• Third parties were negligent. A roadside worker who was struck by a motorist would have a third party claim against the driver. You may be able to file a third-party product liability claim against the manufacturer and others involved in the supply chain if your tool malfunctions.
  • The employer committed insanity that caused the death of the employee. This is when evidence of intentional tort can be presented. This standard is very difficult to meet and almost never used in Florida’s personal injuries law.
  • The state law requires that the employer obtain workers’ compensation insurance. The Florida Division for Workers’ Compensation has stated that employers who work in Florida must offer workers’ compensation insurance to their employees. The type of industry and number of employees as well as the structure of the company will determine the coverage requirements. Any company that employs one or more workers in the construction industry must have workers’ compensation coverage. This includes business owners and limited liability company (LLC) members. Employers from out-of state must inform their insurance company that they are working in Florida. If there is no Florida policy, the employer must obtain one with an approved carrier. Before a contractor can break ground on a project, they must ensure that all subcontractors have the necessary workers’ compensation coverage. For workers’ compensation purposes, they will be considered employees of the contractor if they don’t have it. Employers who do not have the required insurance can be sued by injured workers or their surviving relatives.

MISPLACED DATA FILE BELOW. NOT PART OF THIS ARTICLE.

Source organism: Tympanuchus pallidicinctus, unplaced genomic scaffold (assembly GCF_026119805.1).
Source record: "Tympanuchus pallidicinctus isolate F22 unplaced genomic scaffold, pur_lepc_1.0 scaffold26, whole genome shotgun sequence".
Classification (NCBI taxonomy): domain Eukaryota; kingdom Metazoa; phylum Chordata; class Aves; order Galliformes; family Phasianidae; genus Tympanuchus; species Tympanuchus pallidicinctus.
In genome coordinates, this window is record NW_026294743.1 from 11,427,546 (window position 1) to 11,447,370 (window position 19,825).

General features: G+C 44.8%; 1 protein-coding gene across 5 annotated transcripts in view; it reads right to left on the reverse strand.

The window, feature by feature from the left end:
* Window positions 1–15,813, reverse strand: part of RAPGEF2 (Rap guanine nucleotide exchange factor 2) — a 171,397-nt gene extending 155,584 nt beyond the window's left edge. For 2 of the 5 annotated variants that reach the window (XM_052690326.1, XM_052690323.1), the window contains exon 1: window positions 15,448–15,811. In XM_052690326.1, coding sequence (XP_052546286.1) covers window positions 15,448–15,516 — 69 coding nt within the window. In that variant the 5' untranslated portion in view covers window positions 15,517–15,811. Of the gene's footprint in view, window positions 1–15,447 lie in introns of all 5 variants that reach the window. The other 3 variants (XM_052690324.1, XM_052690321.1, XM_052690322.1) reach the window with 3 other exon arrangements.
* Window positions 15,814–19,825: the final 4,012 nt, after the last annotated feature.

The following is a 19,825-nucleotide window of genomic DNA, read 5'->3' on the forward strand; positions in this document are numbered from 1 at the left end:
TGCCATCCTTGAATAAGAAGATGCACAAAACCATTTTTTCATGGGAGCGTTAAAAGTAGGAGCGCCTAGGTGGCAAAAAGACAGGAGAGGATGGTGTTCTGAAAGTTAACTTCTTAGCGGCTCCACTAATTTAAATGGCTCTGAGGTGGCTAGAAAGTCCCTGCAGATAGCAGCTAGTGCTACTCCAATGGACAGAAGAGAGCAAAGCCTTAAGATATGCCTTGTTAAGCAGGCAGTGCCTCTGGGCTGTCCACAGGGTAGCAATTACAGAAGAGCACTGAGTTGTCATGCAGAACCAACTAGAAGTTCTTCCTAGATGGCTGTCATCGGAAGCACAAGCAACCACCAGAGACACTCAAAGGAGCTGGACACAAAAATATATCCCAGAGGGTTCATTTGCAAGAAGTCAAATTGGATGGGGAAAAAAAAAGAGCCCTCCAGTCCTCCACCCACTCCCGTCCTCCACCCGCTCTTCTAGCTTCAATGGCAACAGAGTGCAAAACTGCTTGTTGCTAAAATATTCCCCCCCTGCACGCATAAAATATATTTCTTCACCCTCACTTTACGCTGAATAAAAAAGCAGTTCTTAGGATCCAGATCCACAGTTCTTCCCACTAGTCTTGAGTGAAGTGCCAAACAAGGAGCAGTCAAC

Some Florida construction accident claims may be settled without the need for a lawsuit. Your attorney will identify all liable parties and negotiate with the insurers. Sometimes, defendants may put up a fight. A skilled and experienced lawyer advocate can help you make the right decision to improve your chances of success in this arena.

This post was written by Kelly-Ann Jenkins of Jenkins Law P.L. Kelly-Ann is an Personal Injury Attorney St Petersburg FL She focuses on personal injury, car accidents, and bicyclist injury. The information on this site is not intended to and does not offer legal advice, legal recommendations or legal representation on any matter. Hiring an attorney is an important decision, which should not be based on advertising. You need to consult an attorney for legal advice regarding your individual situation. 

The information provided on this website does not, and is not intended to, constitute legal advice; instead, all information, content, and materials available on this site are for general informational purposes only.  Information on this website may not constitute the most up-to-date legal or other information.  This website contains links to other third-party websites.  Such links are only for the convenience of the reader, user or browser; the ABA and its members do not recommend or endorse the contents of the third-party sites.